Our fathers looked well to the root of the tree and were willing to wait with patience for the fruit to appear. We demand the fruit immediately even though the root may be weak and knobby or missing altogether. Impatient Christians today explain away the simple beliefs of the saints of other days and smile off their serious-minded approach to God and sacred things. They were victims of their own limited religious outlook, but great and sturdy souls withal who managed to achieve a satisfying spiritual experience and do a lot of good in the world in spite of their handicaps. So we’ll imitate their fruit without accepting their theology or inconveniencing ourselves too greatly by adopting their all-or-nothing attitude toward religion.

So we say (or more likely think without saying), every voice of wisdom, every datum of religious experience, every law of nature tells us how wrong we are. The bough that breaks off from the tree in a storm may bloom briefly and give to the unthinking passer-by the impression that it is a healthy and fruitful branch, but its tender blossoms will soon perish and the bough itself wither and die. There is no lasting life apart from the root.

Much that passes for Christianity today is the brief bright effort of the severed branch to bring forth its fruit in its season. But the deep laws of life are against it. Preoccupation with appearances and a corresponding neglect of the out-of-sight root of the true spiritual life are prophetic signs which go unheeded.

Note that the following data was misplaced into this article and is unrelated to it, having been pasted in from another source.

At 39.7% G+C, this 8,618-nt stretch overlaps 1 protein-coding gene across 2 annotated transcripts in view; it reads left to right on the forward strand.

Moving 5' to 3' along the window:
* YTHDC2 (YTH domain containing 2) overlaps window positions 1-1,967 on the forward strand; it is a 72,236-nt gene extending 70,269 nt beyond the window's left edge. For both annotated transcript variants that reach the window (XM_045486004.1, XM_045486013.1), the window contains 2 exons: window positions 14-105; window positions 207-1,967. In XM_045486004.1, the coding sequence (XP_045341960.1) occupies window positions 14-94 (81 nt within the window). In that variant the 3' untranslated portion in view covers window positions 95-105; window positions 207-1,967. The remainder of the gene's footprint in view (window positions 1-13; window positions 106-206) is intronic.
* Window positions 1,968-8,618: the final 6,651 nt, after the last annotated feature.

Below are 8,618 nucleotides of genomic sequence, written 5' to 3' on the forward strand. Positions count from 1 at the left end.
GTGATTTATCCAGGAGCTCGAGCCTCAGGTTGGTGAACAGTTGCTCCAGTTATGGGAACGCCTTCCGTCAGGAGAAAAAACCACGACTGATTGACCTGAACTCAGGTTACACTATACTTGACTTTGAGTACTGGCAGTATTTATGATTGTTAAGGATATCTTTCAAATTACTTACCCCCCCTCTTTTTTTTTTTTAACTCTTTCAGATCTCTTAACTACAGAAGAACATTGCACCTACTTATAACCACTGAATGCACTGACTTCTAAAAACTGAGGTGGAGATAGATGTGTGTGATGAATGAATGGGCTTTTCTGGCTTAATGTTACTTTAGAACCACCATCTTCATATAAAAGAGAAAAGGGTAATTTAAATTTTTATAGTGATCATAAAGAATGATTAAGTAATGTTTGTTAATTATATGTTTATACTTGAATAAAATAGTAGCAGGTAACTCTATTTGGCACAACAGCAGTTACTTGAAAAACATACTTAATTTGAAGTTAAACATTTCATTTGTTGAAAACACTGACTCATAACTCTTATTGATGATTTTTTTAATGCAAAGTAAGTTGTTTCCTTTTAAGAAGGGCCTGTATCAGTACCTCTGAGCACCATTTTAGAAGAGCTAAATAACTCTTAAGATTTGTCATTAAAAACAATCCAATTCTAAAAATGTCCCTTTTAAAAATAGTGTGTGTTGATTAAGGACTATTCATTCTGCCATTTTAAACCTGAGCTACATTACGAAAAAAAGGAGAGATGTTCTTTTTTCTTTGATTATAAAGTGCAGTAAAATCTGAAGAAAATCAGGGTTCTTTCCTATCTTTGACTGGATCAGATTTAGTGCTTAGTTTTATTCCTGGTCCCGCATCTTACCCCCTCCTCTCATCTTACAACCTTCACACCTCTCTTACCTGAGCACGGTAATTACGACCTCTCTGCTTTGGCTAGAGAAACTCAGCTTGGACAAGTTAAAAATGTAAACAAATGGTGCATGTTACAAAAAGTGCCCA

Immediate “results” are all that matter, quick proofs of present success without a thought of next week or next year. Religious pragmatism is running wild among the orthodox. Truth is whatever works. If it gets results it is good. There is but one test for the religious leader: success. Everything is forgiven him except failure.

A tree can weather almost any storm if its root is sound, but when the fig tree which our Lord cursed “dried up from the roots” it immediately “withered away.” A church that is soundly rooted cannot be destroyed, but nothing can save a church whose root is dried up. No stimulation, no advertising campaigns, no gifts of money and no beautiful edifice can bring back life to the rootless tree.

With a happy disregard for consistency of metaphor the Apostle Paul exhorts us to look to our sources. “Rooted and grounded in love,” he says in what is obviously a confusion of figure; and again he urges his readers to be “rooted and built up in Him,” which envisages the Christian both as a tree to be well rooted and as a temple to rise on a solid foundation.

“A man shall not be established by wickedness: but the root of the righteous shall not be moved.

                                                                                                            (A.W. Tozer. The Root of the Righteous, Chapter One.)

Pastor Ralph Wetherington